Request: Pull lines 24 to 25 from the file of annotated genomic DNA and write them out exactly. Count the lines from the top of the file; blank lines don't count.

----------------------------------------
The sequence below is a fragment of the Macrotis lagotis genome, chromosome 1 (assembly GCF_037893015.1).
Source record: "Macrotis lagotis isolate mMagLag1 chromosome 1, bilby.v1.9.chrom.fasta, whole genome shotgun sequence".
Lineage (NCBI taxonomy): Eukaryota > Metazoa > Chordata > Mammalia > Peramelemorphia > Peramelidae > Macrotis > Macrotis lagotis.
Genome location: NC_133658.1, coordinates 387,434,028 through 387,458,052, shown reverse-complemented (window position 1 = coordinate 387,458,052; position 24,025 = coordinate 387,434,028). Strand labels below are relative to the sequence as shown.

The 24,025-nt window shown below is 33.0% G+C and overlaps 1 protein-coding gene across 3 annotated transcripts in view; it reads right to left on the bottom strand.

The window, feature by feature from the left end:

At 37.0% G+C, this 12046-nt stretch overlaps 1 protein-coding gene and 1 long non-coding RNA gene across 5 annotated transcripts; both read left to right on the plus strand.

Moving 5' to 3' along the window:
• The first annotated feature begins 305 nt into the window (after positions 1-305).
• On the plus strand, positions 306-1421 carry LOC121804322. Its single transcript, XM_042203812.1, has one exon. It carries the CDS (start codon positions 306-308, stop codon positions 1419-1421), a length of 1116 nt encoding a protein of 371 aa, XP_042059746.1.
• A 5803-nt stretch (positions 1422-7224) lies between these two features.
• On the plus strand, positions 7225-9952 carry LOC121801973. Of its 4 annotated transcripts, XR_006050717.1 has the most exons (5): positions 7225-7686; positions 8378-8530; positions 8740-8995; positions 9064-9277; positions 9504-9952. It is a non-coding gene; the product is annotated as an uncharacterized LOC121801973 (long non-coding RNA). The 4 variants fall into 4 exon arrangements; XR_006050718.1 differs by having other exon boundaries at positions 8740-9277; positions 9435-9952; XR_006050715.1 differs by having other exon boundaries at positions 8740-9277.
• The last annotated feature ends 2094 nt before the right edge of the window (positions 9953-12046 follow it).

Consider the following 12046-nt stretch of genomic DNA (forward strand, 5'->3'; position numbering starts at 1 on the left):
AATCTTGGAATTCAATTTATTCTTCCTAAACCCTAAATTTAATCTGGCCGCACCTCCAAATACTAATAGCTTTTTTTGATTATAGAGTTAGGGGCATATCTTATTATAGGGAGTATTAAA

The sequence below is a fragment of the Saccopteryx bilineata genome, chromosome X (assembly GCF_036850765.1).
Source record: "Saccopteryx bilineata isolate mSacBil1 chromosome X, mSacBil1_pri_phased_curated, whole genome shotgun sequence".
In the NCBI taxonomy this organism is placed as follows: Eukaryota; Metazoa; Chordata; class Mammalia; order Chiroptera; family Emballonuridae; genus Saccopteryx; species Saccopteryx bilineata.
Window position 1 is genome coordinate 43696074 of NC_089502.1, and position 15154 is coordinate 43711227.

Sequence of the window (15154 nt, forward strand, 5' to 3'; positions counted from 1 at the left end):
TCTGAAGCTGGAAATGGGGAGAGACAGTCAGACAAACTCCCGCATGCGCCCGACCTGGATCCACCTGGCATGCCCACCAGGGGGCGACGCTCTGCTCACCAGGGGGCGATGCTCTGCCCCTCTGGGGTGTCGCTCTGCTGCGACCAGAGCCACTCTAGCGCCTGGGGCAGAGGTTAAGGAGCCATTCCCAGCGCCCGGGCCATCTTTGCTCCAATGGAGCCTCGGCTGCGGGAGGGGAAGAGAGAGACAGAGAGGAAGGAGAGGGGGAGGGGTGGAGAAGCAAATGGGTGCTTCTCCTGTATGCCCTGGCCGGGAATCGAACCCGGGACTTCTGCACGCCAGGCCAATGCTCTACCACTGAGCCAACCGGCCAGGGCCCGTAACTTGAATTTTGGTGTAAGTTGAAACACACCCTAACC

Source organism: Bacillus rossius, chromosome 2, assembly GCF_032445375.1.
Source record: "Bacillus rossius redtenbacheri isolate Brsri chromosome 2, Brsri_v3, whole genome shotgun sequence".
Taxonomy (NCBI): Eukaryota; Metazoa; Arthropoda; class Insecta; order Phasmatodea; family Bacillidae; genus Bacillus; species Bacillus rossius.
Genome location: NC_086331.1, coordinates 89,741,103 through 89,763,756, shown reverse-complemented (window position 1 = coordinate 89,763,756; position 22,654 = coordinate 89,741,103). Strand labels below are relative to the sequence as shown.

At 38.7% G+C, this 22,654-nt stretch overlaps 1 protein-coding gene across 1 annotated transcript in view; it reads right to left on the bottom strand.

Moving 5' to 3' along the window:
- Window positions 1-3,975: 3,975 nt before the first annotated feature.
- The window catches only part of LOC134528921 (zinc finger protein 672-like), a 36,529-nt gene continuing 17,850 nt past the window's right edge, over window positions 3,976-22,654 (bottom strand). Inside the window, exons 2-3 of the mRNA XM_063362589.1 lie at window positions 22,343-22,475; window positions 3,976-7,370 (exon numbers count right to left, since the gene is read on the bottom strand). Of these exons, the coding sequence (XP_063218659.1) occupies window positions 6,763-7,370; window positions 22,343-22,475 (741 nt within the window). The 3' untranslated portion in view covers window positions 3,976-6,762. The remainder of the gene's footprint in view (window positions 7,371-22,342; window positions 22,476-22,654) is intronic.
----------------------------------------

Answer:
Taxonomy (NCBI): Eukaryota; Metazoa; Arthropoda; class Insecta; order Phasmatodea; family Bacillidae; genus Bacillus; species Bacillus rossius.
Genome location: NC_086331.1, coordinates 89,741,103 through 89,763,756, shown reverse-complemented (window position 1 = coordinate 89,763,756; position 22,654 = coordinate 89,741,103). Strand labels below are relative to the sequence as shown.